about Paige Kreisman
As a transgender woman, I am incredibly proud to call Northeast Portland home. I was raised in an abusive, transphobic, evangelical baptist home in rural North Carolina. At a very young age I was forced to make a decision: to fight back, or to die. I chose then, and choose to this day, to fight back. At 17 I joined the US Army to escape my childhood home and became the first woman to serve as an Indirect Fire Infantryman, a combat job previously open only to men.
After three years of service, I was forced out of the military following the Trump administration’s trans military ban. I moved to Oregon, where I used my GI bill to attend Oregon State University in Corvallis, and soon after I settled down in Portland, where I chose to make my home. It was incredibly important for me to come to one of the few places in the country where it is relatively safe for trans women to live openly and authentically, and I will always be grateful to my community here for accepting and welcoming me in a way I had never before experienced. I spent my entire life looking for the home and community that I found here. I am a disabled veteran. I am a formerly houseless person. I am a survivor. I fought incredibly hard to make it here, and I am not done fighting yet. Now I am fighting for my community and the working class people of our state.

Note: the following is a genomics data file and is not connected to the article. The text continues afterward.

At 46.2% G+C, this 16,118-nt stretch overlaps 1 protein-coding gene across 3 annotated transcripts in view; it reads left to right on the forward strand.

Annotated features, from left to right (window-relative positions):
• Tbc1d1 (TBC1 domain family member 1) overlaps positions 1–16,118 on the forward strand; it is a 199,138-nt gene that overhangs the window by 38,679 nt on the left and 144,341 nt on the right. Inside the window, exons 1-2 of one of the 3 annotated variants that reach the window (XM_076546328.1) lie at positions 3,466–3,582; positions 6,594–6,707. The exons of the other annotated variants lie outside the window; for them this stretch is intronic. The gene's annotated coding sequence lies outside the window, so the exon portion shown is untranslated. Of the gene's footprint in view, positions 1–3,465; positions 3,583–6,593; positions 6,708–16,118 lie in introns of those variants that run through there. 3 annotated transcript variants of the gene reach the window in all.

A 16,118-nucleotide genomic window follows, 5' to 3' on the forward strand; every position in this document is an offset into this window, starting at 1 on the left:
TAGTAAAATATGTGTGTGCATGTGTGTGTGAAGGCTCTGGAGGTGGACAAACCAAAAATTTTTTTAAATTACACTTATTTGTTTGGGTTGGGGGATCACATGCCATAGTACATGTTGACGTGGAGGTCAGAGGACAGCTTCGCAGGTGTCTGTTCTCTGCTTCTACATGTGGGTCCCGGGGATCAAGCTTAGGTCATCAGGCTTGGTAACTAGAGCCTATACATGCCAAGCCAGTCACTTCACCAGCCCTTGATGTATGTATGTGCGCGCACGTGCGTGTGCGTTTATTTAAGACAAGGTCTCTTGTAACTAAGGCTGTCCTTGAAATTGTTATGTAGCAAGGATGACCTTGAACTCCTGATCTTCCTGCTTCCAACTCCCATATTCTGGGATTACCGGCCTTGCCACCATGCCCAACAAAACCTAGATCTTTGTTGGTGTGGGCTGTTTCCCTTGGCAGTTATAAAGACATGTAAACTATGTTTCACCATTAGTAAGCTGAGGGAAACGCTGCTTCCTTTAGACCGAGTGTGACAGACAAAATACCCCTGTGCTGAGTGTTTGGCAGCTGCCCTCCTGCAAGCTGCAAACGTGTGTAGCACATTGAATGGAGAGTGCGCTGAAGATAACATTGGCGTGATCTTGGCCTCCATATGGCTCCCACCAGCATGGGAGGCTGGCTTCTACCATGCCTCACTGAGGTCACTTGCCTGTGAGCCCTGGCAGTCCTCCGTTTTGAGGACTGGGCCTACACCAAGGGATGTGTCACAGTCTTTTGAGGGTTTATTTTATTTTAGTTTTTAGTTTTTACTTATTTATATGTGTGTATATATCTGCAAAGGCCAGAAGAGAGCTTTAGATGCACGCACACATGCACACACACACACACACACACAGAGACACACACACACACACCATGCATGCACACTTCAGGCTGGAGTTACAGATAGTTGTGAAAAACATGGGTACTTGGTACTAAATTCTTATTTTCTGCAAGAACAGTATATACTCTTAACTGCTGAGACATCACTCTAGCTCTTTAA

My background and experience is as an organizer, activist, and legislative advocate. I currently serve as the electoral and legislative co-chair of the Portland Democratic Socialists of America, where I advocate and fight for democratic socialist values, principles, and policies in the Oregon Legislature. I am a board member of Portland Tenants United, the largest tenants union in the city, where I primarily serve as a state policy adviser. Additionally, I am an activist. I organized multiple trans visibility rallies across the state in 2018, and I frequently participate in anti-imperialist activism as a DSA member, and a Veterans for Peace member.
I am incredibly proud to fight for working class Oregonians each and every day. We are facing so many challenges in our state – the housing crisis, vast income inequality, systemic racism, and a state Legislature that seems more intent on enriching the rich and corporate class than actually improving the lives of everyday Oregonians, especially those from marginalized communities. I’m running because, together, I know we can rise to these challenges and overcome the obstacles we face to build a brighter and more just world.